Searching \ for '[OT]More than 8 LED's from a single 8-bit port' in subject line. ()
Help us get a faster server
FAQ page: techref.massmind.org/techref/ios.htm?key=port
Search entire site for: 'More than 8 LED's from a single 8-bit port'.

Exact match. Not showing close matches.
'[OT]More than 8 LED's from a single 8-bit port'
2000\01\06@185344 by

OK, I got some food  in my stomach so I can think a little
more clearly now.

You'll only need 4 pins to give you 12 LED's with this
method. You can light any LED at any time OR if you
need all on, you'll need to multiplex them.

The pins that are not actively driving the LED in question
(only two pins are active at any one time) need to be set
to tri-state (inputs).

Let me try and draw a picture:

First,    each LED is back to back with the other, such as:

->|-     and
-|<-   meaning each anode is hooked to the cathode of the other
in each two LED group. I will represent this as a -**- in my drawing,
where each "**" represents two LED's back to back.

O is a PIC PIN

So here we go:

|------------**------------|
|                          |
|        |-------**--------|
|        |                 |
|-------**--------|        |
|        |        |        |
|---**---|---**---|---**---|
|        |        |        |
O        O        O        O

12 Leds from 4 pins.

I left out the currently limiting resistors, but you'll
need to add them directly at the PIC pins... don't
forget the current will be going through two resistors,
so make sure each is half of the final value.

Jeff

Don McKenzie wrote:

> Jeff King wrote:
> >
> >
> > If you need all 10 on at once, your going to have to multiplex
> > them....might be messy but should be doable.
>
> Not really messy, you should be able to do a matrix of 4 by 4 giving 16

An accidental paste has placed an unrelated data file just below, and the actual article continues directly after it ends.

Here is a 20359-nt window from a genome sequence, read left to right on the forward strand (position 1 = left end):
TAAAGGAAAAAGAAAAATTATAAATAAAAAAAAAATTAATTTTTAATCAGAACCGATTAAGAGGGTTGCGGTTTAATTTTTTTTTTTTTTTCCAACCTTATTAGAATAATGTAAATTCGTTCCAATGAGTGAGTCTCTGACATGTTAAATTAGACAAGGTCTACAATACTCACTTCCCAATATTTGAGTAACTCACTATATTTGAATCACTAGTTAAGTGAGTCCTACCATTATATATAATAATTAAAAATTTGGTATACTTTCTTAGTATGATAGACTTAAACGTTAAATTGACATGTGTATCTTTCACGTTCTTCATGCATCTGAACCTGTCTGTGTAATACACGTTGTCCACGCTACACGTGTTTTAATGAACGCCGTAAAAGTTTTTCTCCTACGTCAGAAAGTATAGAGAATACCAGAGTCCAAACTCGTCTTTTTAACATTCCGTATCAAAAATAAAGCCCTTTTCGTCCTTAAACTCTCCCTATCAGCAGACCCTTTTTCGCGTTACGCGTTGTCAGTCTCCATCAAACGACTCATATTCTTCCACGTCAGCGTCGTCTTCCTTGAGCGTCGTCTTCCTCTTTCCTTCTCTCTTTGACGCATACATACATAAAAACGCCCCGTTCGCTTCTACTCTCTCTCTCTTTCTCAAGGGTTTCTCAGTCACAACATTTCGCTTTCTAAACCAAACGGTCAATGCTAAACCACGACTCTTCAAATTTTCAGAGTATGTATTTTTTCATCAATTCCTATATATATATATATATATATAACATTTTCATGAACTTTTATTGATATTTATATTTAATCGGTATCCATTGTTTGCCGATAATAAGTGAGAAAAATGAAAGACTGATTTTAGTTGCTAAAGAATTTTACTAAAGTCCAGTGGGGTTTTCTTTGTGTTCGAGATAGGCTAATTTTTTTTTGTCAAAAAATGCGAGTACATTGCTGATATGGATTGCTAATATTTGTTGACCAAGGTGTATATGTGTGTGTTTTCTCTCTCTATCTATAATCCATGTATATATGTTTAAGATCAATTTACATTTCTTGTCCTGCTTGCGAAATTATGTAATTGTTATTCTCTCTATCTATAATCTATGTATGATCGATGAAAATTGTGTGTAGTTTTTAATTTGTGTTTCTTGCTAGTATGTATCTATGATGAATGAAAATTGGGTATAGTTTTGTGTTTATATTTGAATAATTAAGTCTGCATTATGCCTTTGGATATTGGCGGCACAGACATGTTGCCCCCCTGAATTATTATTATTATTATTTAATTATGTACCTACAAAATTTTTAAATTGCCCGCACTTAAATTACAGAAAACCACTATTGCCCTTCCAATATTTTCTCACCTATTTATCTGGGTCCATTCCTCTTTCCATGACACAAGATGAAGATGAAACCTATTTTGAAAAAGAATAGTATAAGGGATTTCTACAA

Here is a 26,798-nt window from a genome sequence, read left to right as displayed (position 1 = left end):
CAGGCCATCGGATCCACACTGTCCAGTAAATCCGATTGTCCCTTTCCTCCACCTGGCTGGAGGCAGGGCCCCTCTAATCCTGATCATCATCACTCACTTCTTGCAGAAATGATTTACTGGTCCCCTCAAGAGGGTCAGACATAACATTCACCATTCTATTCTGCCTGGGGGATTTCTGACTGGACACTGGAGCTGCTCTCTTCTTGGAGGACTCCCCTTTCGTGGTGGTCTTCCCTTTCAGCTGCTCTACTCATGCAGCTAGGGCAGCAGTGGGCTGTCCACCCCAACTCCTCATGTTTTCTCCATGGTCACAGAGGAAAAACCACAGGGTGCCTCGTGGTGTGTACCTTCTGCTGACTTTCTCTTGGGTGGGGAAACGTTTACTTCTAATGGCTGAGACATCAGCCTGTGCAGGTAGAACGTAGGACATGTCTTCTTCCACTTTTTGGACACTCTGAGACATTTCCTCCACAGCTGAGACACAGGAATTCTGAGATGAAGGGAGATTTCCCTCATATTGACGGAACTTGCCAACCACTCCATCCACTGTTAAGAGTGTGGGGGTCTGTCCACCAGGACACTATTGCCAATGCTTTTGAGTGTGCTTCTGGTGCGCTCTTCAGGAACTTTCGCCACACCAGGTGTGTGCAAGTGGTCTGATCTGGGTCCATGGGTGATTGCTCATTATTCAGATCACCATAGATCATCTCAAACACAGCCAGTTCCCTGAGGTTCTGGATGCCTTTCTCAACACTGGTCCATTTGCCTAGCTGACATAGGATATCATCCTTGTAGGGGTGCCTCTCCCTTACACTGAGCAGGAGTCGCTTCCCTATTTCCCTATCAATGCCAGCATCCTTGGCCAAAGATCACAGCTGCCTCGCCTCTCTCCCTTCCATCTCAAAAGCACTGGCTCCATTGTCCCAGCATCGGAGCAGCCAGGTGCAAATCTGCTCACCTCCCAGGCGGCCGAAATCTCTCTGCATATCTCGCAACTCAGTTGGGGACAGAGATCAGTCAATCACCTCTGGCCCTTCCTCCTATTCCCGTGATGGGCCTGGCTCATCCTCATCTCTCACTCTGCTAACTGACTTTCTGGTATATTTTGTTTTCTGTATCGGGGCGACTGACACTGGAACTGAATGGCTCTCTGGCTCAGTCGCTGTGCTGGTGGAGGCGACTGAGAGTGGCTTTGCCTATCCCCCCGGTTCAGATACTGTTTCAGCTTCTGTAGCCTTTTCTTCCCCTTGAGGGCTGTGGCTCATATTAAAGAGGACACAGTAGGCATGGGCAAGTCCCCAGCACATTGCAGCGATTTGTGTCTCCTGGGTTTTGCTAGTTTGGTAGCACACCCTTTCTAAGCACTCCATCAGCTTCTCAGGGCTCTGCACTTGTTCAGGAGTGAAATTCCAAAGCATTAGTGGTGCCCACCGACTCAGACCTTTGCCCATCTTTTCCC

> LEDs.

By messy I meant the multiplex code on a PIC that doesn't have
a TMR overflow IRQ. My "assumption" is he was trying to get
the absolute lowest price.... meaning, no TMR overflow IRQ..
but been a while since I worked on a real low end PIC.... do
they all have TMR overflow? Then not messy at all.

The 12" turkey sub is starting to kick in so the brain is coming
alive.

-Jeff

Jeff King wrote:

> O is a PIC PIN
>
> So here we go:
>
> |------------**------------|
> |                          |
> |        |-------**--------|
> |        |                 |
> |-------**--------|        |
> |        |        |        |
> |---**---|---**---|---**---|
> |        |        |        |
> O        O        O        O
>
> 12 Leds from 4 pins.
>
> I left out the currently limiting resistors, but you'll
> need to add them directly at the PIC pins... don't

That's basically what I meant Jeff, I just can't draw as well.
It must be that Turkey Sub. :-)

Of course you can do it with max-2719's and 164 shift registers and
multiplexing, and etc, but if it's a simple circuit to get 10 LEDs out
of 8 pins, then the above is fine.

Don McKenzie    dondontronics.com      http://www.dontronics.com

World's Largest Range of Atmel/AVR and  PICmicro Hardware and  Software.
Free Basic Compiler and Programmer http://www.dontronics.com/runavr.html

On Thu, 6 Jan 2000, Jeff King wrote:

{Quote hidden}

You know, I've been doing a lot of programming lately - too much in fact.
But the last time I played with leds you couldn't get current to flow